Meat Processing remains Canada’s largest food and beverage manufacturing employer with 64,500 workers in rural and urban areas across Canada, while red meat consumption and exports support 288,000 jobs in Canada, generating $6 billion in annual revenues. Over 90% of TFWs who are allowed to stay, remain working in the rural meatpacking plants.


Source: Canadian Meat Council (CMC)

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Farm business planning experts and farmers themselves agree: a business vision is a critical element to success

by Trudy Kelly Forsythe – Farm Credit Canada (FCC)

Michelle Painchaud, president and CEO of the consulting firm, Painchaud Performance Group, is a firm believer in vision.

“It is motivating, inspiring and aligns everyone to one common goal or destination,” Painchaud says, explaining a farm vision is the desired destination where a farm wants to be. “It is like a travel destination when one is planning a special trip.”


“If you don’t have a long-term goal, you won’t do it”


 

The value of vision

A clear vision provides focus and helps farms make better decisions, Painchaud says. That’s because choices are made to ensure they align with the farm vision.

It’s also valuable when a farm is transitioning management or ownership. Painchaud says whether a farm consists of three, 25 or 300 people, a vision gets – and keeps – everyone on the same path.

“The older generation has been doing this for a long time, so they know what they are thinking,” Painchaud says. “A son or daughter may wonder, ‘what’s my role? How am I going to be involved?’ Without vision, they will be scattered and doing different things,” Painchaud explains. “Vision brings alignment.”


Strong vision, strong farm

When Wayne Rempel became the CEO of Kroeker Farms in Manitoba in 2002, he knew the importance of having a strong vision for the farm.

“Vision is the long-term goal of where you want to be some day,” Rempel says. “If you don’t have a long-term goal, you won’t do it.”

He developed a vision statement for the farm when he started in his role, and when the farm rebranded a few years ago, a marketing firm was brought in to assist, in part with development of a new vision. The new vision captures the same goals as the first and maintains the company’s commitment to healthy food and the environment.

But Kroeker Farms’ vision statement does more than guide the farm’s strategic plan.

“The marketing company really felt our vision statement could help do the marketing of our story that we could tell the rest of the world,” Rempel says. “Before it was internal for our employees; now it’s external as well.”


Bottom line

A clear farm vision provides focus and helps guide daily decisions, no matter the size of the operation. Experts recommend making the time to create a farm vision and ensuring it’s used once it is created.


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Growth in Canadian broiler production slowed in the first five months of 2019, falling under the 3% pace we’d anticipated in our January outlook. Even with the farm price increasing at a slightly faster pace than input costs, broiler operations recorded positive profitability. We expect positive profit margins for the remainder of 2019 along with stronger growth in broiler production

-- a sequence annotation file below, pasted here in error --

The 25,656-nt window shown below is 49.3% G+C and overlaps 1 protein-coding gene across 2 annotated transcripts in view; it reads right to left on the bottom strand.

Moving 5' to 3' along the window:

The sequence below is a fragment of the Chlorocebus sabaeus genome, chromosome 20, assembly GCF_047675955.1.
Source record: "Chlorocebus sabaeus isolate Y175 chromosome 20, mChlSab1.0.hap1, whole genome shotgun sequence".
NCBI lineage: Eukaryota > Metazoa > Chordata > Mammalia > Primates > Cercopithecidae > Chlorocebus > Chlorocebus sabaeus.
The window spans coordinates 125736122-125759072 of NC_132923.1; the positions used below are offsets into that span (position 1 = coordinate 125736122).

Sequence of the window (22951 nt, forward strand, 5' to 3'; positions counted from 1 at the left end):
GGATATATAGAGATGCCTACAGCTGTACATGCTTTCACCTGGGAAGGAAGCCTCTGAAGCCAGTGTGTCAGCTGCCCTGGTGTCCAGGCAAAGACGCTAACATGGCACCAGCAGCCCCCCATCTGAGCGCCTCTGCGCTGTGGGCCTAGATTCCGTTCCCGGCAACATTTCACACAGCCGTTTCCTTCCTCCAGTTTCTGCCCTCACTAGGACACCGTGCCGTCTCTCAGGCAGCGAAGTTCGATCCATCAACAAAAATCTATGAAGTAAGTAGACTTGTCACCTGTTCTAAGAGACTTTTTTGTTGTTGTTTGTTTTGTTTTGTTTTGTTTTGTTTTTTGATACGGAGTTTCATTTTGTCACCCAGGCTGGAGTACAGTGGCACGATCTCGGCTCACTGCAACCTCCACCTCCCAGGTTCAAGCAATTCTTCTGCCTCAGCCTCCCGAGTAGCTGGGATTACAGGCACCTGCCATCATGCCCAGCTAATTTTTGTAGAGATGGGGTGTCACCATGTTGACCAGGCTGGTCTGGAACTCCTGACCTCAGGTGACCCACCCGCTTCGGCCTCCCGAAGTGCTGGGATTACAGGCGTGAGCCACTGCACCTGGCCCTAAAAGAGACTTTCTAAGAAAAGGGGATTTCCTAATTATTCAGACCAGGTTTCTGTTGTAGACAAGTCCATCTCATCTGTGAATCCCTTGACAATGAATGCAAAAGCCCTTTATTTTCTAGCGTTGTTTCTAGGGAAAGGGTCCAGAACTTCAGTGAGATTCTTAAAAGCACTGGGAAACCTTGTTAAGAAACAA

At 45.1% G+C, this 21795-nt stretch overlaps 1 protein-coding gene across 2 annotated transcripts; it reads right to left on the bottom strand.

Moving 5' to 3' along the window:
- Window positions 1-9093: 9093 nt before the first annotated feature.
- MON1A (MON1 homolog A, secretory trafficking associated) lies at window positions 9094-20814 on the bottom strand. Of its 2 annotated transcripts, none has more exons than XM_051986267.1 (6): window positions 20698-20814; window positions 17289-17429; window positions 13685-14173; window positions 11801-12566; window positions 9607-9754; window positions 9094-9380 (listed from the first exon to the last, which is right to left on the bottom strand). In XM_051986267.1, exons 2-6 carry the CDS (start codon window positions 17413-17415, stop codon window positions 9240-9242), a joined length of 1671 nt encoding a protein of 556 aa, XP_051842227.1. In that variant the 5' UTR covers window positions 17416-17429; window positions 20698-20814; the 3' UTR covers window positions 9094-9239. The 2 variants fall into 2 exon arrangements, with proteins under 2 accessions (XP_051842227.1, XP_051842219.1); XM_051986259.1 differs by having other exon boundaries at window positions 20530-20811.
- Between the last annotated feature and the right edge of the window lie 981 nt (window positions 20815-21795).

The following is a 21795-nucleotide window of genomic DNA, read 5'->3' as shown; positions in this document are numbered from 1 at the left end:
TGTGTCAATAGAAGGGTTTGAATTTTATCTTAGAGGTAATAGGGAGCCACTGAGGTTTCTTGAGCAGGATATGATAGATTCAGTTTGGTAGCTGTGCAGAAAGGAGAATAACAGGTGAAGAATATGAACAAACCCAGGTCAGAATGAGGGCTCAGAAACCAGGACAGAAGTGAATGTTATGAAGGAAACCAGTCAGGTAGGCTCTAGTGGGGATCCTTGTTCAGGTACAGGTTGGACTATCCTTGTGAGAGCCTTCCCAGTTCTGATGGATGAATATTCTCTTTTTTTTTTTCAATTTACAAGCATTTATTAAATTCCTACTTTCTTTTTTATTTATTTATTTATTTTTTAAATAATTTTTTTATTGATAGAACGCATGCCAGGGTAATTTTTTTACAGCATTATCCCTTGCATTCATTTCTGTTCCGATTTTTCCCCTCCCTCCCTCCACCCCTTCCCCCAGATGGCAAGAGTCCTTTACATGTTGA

by J.P. Gervais – Farm Credit Canada (FCC)

Broiler production (measured in eviscerated weight) climbed 1.6% year-over-year (YoY) in the first 5 months of 2019. Canadian stocks of frozen chicken meat averaged 54,000 tonnes over the first five months of 2019, representing a 14.2% YoY increase. Despite such high stocks, broiler quota allocation will continue to grow to meet anticipated strength in consumption.

Chicken remained competitively priced at the retail level between January and April. Despite a retail price increase of 2.5% YoY in May, competing animal protein retail prices climbed on average at similar rates: 1.4% for pork and 2.5% for beef. During this period, Canadian overall food prices climbed 3.5% YoY, higher than overall inflation at 2.4%.


“Interest rates and the value of the Canadian dollar have had an impact on the profitability of Canadian broiler producers in the first half of 2019”


 

Trends for broiler operations to watch

  • Strength in retail demand for chicken
  • High chicken meat inventories
  • Rising feed costs
  • African Swine Fever in China and the balance in global demand and supply of meat
  • Expansion in plant-based protein consumption
  • Higher interest expenses despite no change in the Bank of Canada policy rate
     

    Broiler production (measured in eviscerated weight) climbed 1.6% year-over-year (YoY) in the first 5 months of 2019. Canadian stocks of frozen chicken meat averaged 54,000 tonnes over the first five months of 2019, representing a 14.2% YoY increase. Despite such high stocks, broiler quota allocation will continue to grow to meet anticipated strength in consumption.